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Edward Liddle's Biographies of Irish Cricketers
Ivor Ernest Parke Cope
  • Born circa 1913 Dublin
  • Died 7 May 1963
  • Educated Sandford Park School; Dublin University
  • Occupation Doctor
  • Debut 28 July 1934 v MCC at Sion Mills
  • Cap Number 390
  • Style Right hand bat;right arm fast medium
  • Teams Dublin University; Phoenix

Ivor Cope, a tall, broad shouldered man, was a hostile fast medium bowler, capable of something approaching genuine pace. However, he was not always accurate, tending to deliver "four balls" at crucial moments being described in the Dublin University CC "History" as being one against whom, "good batsmen could generally find enough bad balls to score off fairly steadily." Nevertheless, this very inaccuracy could cause problems. Once, in a match in College Park, an unintentional beamer knocked a batsman out briefly. When the unfortunate, perhaps revived by medical student Ivor's attentions, came round, it was to find that he had been adjudged LBW, having ducked into the ball.

Ivor's cricket skills were honed at Sandford Park, under the eager tutelage of the Headmaster, Douglas "The Bull" Cordner former Canada and Ireland wicket keeper. It must have been a delight to Cordner to have such a pupil. His efforts were not, if another of his former pupils WT Cox alias the novelist William Trevor is to be believed, always widely appreciated. Ivor might well be regarded as one of Sandford's most distinguished cricketers, particularly as those such as Ham Lambert and Donald Pratt were, like Trevor, only briefly seen on the playing fields of Ranelagh, before moving elsewhere.

In competitive cricket between 1932 and 1938 he took 153 wickets at 13.01 with a best performance of 8-37 against Merrion at Anglesea Road in 1935, a season in which he also took 8-40 against Leinster in College Park and passes the 50 wicket mark in all League and Cup matches.Two years previously he had taken 7-14 against Phoenix, destroying the Northsiders with 3-1 in his first over. He was also a force to be reckoned with in "Friendly" cricket. In 1933 he took 9-12 against Queen's Unversity in College Park and three years later, again found northern batsmen no match for his pace with 9-33 against NICC, again in College Park.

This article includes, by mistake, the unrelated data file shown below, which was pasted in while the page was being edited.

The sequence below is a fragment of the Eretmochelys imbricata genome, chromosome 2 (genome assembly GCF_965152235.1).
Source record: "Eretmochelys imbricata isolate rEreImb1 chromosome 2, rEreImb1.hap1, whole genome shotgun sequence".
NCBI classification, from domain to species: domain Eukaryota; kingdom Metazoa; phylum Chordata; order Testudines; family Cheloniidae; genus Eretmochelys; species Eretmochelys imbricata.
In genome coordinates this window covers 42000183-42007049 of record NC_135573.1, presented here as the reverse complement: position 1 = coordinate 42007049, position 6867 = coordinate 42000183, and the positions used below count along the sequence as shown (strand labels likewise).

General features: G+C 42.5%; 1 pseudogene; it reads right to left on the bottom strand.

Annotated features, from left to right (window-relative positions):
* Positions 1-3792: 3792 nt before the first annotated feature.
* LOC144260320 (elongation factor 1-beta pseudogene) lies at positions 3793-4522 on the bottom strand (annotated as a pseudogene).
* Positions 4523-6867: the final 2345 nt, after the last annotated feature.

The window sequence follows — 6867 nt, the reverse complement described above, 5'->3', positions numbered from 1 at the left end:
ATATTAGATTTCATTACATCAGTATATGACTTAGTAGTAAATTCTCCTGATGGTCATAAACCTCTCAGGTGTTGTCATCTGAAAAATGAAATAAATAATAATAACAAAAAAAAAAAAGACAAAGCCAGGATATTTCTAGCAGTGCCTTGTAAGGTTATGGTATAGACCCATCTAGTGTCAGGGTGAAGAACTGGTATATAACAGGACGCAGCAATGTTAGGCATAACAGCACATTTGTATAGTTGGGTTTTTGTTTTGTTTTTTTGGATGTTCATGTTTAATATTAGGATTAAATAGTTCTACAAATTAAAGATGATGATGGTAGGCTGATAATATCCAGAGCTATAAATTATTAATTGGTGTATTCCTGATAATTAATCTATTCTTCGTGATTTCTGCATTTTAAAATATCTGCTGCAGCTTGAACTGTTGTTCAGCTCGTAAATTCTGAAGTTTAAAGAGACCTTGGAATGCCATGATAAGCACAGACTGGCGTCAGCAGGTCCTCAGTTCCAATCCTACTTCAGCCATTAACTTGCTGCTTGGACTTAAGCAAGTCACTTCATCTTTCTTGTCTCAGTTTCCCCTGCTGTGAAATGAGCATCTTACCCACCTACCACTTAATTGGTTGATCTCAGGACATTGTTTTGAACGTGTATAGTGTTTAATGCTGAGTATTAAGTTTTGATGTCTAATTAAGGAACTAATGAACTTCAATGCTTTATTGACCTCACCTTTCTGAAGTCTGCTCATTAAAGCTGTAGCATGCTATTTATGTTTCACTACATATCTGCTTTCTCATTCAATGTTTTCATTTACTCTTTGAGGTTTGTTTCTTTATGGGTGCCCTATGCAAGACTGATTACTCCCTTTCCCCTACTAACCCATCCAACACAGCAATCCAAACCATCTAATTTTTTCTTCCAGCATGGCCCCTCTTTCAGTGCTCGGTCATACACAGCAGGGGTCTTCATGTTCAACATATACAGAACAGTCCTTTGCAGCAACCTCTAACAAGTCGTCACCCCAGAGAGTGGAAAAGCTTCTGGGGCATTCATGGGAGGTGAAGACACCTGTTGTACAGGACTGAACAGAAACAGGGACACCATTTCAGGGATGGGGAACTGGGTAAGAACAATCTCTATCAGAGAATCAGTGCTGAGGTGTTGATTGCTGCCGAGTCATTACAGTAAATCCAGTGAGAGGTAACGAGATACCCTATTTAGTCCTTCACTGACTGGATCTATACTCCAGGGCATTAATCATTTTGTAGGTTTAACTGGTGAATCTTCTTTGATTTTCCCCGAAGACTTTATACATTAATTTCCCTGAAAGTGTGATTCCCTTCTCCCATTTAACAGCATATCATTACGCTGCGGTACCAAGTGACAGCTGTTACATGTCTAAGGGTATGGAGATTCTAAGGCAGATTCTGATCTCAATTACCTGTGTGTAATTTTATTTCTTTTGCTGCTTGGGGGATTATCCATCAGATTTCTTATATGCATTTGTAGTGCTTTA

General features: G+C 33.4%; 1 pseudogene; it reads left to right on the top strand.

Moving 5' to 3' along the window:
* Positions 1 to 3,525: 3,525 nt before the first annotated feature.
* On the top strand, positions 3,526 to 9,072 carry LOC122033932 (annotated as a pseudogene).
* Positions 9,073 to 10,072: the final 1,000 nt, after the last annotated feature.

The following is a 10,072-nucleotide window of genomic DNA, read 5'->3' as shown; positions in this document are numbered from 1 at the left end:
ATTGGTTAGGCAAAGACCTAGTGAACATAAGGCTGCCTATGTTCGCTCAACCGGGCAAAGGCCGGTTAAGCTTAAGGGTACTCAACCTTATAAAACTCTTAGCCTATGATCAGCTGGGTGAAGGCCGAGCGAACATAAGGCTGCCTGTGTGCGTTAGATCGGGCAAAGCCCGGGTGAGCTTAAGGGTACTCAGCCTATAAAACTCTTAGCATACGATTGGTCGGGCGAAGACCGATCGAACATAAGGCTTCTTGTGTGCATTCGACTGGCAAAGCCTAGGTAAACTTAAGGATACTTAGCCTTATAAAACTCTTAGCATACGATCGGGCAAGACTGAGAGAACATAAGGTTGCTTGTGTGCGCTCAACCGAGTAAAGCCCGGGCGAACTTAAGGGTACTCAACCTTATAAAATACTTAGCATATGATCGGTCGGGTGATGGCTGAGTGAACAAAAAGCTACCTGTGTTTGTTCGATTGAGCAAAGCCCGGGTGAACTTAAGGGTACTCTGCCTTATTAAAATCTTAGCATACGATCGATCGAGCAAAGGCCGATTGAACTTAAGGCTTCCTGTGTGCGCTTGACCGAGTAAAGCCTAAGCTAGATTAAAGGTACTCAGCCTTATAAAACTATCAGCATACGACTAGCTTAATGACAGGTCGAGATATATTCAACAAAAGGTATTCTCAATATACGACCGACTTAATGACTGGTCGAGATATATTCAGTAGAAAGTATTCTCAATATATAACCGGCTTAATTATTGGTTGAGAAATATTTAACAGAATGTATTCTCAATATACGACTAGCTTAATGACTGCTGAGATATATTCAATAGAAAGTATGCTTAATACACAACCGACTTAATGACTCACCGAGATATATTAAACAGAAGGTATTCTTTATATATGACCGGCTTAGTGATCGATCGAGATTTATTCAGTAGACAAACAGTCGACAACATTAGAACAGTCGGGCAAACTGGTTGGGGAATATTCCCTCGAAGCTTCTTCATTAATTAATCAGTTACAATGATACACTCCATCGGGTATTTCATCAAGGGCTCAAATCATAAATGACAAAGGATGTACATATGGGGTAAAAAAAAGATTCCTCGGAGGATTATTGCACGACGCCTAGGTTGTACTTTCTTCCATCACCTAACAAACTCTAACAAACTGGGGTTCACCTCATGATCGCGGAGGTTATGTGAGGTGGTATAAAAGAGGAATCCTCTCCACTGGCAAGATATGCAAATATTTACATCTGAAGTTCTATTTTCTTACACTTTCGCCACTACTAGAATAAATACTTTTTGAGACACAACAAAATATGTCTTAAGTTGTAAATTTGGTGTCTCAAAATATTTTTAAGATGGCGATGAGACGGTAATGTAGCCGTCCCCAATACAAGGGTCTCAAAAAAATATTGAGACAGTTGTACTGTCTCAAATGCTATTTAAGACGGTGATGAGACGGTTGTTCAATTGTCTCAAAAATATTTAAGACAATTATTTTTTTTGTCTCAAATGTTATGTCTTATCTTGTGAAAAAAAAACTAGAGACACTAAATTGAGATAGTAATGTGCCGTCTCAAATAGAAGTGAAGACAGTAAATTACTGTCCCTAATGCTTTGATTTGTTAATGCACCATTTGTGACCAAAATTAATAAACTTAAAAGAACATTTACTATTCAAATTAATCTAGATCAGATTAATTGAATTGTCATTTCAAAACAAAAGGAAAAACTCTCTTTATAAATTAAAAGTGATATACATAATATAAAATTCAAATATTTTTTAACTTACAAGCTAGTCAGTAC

Unfortunately, while he is recorded as having played eight matches in his final year, his bowling average for that season is not available. In League and Cup matches 1932 - 38 he took 153 wickets at 13.01, with a best of 8-46 v Leinster in College Park in 1935, in which season he again took over 50 wickets. In all in these competitive games, he had thirteen five wicket hauls, including three in each of three consecutive seasons from 1934. As a batsman, he was an effective hitter, but not a prolific one. He had one competitive half century to his name, 52 in his final season, 1938.

He played only once for Ireland v MCC, as one of six debutants, at Sion Mills in 1934. This match is remembered for Sammy Edgar's debut hundred and as being the first Irish match staged in the North West. It was a two day affair and, tell it not in Bridgetown and Port of Spain, the wicket was too good for a result. Ivor did not get a bat as James Macdonald declared twice and he seems to have been rather under used in MCC's first innings of 257. The bulk of the bowling was done by the three spinners Macdonald, Robert Moore and Andy McFarlane. However fellow pacemen Tom Ward and Tommy Martin both bowled twice as many overs as Ivor, who sent down only 8.3 overs claiming the wicket of the visitors No 11, the Hispanic sounding W Zambra for 29. It would seem that Ivor had, after an initial, unsuccessful spell, been brought back as a last resort. Zambra, whom photographs reveal as a tall and strongly built, had been laying about him, dominating a 10th wicket stand. Perhaps Macdonald thought that sheer pace would tell, where subtler methods had failed. Clearly it did.

When MCC batted again after Ireland's second declaration, they played out time, losing three wickets to Tommy Martin, before rain came. Ivor bowled five wicketless overs. He was not selected for the College Park match which followed. It seems strange, at a distance, that, if it was the selectors' intention to give him a trial of one match, he was not selected for the game on his home ground where he had done - and was to continue to do - so well. As we have seen he continued to play with success for the University until 1938. He also played a few matches for Phoenix, but these were not games of a competitive nature.